Annie Baker’s John examines the costs of misjudging how long to stay in a relationship. Her patient eye with seemingly minor moments–the almost invisible skirmishes that dot the battlefield of a relationship–can make you wonder why nothing seems to be happening on stage at times. But there’s a solid dramatic architect at work here.
We begin near the actual touristed battleground of Gettysburg, Pennsylvania, with a quarrelsome young couple checking in at a rambling B&B. This “old chestnut” scenario is refreshed by Baker’s wry observations of the present day B&B–the stay arranged-for online, living room packed with trying-too-hard curios intended to be charming, the hovering hostess who sits with you at breakfast to give that value-add of personal attention when you might just prefer to crunch your complimentary granola in silence.
Here Elias (Scott Zenreich) and Jenny (Olivia de Guzman) will navigate and save their three-year relationship, or not. De Guzman quietly delivers the goods as Jenny. She actually has conversations rather than performing conversations–listening, trying, hoping, hiding, hurting and being hurt.
Zenreich and Director Dubose have elected to portray Elias as abnormally self-absorbed, unperceiving of Jenny, shrill in his protests of personal pain, seemingly incapable of normal empathy. It’s a possible interpretation of the text but not one Baker specifically indicates. The choice throws off the balance of the drama. It so heavily weights our sympathies toward Jenny that it’s unclear why they ever got together. And while the play ultimately lurches our sympathies around dramatically, the choice to portray Elias this way comes at a cost. Their quarrels and connections could have tugged on our own empathy more and revealed more of the human heart–if Elias weren’t such an utter, whiny pill. But Baker’s ear for naturalistic dialogue is so thrillingly acute, the work stands up anyway. She take us on a painful, hyperrealistic emotional ride, with the hope of wisdom as its destination.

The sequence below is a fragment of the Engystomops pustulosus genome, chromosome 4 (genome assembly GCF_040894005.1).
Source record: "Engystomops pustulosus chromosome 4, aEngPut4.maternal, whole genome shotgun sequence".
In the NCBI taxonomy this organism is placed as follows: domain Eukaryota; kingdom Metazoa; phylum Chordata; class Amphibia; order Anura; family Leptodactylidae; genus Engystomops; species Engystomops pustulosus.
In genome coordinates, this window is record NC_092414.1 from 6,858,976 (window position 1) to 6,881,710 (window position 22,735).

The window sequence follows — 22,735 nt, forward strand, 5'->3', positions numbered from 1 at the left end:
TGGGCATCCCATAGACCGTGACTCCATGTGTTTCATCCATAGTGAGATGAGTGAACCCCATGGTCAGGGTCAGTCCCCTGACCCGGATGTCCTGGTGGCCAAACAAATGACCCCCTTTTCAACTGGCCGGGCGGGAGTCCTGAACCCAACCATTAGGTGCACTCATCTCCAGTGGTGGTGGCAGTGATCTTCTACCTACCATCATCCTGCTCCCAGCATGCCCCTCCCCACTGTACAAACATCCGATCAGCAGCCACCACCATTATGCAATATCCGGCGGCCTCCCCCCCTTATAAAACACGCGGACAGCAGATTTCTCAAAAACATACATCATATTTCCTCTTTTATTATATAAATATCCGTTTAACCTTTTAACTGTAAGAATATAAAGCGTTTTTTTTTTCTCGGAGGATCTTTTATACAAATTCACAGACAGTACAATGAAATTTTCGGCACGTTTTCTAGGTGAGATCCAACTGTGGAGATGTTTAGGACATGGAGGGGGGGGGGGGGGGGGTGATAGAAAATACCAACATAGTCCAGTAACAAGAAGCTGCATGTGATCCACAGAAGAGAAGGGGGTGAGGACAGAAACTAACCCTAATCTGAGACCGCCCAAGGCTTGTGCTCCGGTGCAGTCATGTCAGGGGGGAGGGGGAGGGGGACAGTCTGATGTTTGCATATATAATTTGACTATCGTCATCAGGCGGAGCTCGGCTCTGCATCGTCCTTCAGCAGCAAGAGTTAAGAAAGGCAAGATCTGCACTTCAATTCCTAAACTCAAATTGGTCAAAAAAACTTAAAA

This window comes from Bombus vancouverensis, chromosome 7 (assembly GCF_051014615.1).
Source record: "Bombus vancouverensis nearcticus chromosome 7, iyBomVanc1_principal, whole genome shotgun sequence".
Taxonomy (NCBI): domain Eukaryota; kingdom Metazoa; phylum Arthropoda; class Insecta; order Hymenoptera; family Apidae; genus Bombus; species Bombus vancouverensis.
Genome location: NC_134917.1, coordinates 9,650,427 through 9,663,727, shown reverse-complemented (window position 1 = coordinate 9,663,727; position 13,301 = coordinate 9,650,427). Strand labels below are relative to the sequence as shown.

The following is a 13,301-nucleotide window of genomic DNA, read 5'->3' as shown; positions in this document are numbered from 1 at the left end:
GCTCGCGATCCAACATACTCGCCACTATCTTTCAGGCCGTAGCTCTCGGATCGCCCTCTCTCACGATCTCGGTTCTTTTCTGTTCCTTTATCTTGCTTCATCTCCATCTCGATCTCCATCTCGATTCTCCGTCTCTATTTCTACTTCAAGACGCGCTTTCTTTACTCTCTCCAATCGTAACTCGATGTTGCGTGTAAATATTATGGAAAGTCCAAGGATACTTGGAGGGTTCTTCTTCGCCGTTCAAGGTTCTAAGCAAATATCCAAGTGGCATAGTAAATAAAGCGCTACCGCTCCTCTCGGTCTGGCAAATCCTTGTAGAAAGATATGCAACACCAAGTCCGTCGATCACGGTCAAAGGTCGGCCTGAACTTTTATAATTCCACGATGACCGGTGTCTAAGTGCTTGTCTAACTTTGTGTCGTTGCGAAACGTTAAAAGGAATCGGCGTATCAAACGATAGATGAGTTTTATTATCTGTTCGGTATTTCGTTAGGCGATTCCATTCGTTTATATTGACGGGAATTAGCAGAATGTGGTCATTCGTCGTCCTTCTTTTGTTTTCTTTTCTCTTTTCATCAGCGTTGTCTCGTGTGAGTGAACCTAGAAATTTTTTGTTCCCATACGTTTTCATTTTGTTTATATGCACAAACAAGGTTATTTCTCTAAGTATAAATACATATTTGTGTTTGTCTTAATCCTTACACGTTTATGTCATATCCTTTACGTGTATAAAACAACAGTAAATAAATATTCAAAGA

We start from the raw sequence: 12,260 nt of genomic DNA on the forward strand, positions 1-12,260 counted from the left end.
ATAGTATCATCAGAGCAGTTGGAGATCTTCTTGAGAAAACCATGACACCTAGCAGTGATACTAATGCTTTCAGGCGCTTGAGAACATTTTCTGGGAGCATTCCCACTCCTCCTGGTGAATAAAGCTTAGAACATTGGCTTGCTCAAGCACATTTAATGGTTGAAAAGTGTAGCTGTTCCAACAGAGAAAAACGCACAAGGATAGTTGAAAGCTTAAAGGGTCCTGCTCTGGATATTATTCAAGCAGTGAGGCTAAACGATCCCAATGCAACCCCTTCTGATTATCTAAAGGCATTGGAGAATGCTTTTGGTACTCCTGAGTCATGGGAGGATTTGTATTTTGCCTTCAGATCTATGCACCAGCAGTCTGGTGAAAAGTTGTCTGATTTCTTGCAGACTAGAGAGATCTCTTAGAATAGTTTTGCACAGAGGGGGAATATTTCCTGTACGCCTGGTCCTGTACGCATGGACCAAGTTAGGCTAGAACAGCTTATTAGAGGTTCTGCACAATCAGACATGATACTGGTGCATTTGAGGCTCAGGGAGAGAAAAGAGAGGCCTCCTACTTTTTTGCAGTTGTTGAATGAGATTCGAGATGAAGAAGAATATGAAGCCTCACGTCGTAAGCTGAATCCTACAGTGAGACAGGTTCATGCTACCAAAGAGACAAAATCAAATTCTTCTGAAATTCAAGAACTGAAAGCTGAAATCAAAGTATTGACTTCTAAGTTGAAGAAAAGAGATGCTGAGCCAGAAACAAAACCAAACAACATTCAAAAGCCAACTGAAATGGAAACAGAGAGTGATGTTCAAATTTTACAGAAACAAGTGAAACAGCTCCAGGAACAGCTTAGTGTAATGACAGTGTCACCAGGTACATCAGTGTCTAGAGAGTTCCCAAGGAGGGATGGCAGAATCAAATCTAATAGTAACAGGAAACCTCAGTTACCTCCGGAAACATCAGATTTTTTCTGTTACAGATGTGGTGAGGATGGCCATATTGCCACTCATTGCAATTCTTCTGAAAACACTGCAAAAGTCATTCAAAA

Elly Lindsay is calmly daffy as Mertis, the owner, attentive yet spacey, the New Age-y Neo-Platonist who has assembled this dusty, magical refuge where severed limbs once piled ten feet high during its service in the Civil War as a Union hospital. Now it’s where bloodied relationships go for triage. Scenic Designer Robert Winn really lets the B&B sprawl in the Undermain’s cavernous space and fills it all up with perfect chochkes. The 30-inch wide industrial columns are outfitted in Victorian wallpaper and wainscoting. It’s delightful when Mertis leads the couple way offstage “upstairs” and we hear the extended conversation during the showing of the room.
Baker introduces an elderly, blind woman as an oracular figure, a familiar-feeling device used to good effect here. Genevieve, Mertis’ imperious friend, shares recollections of feeling utterly besieged and occupied by an ex-husband’s personality to the point of causing her mental illness. She provides the long view on where relationships can sometimes be really wrong for human happiness, especially for women in traditional arrangements. Genevieve’s eccentricities also provide comic relief from the wearing discomforts of the main couple’s bouts. Undermain company member Rhonda Boutte’ is well cast. She brings her trademark theatrical, growly vocal variety, a bit like Eartha Kitt giving an oration. It’s always interesting, if not especially grounded, and well used here. Paired with Mertis, they provide an off-kilter yet soothing setting for first Jenny, and later Elias. They can breathe and reflect in the company of the two older women, and revel in an Offenbach aria while quietly munching Vienna Fingers. It’s so simple and dreamy, if only for a little while.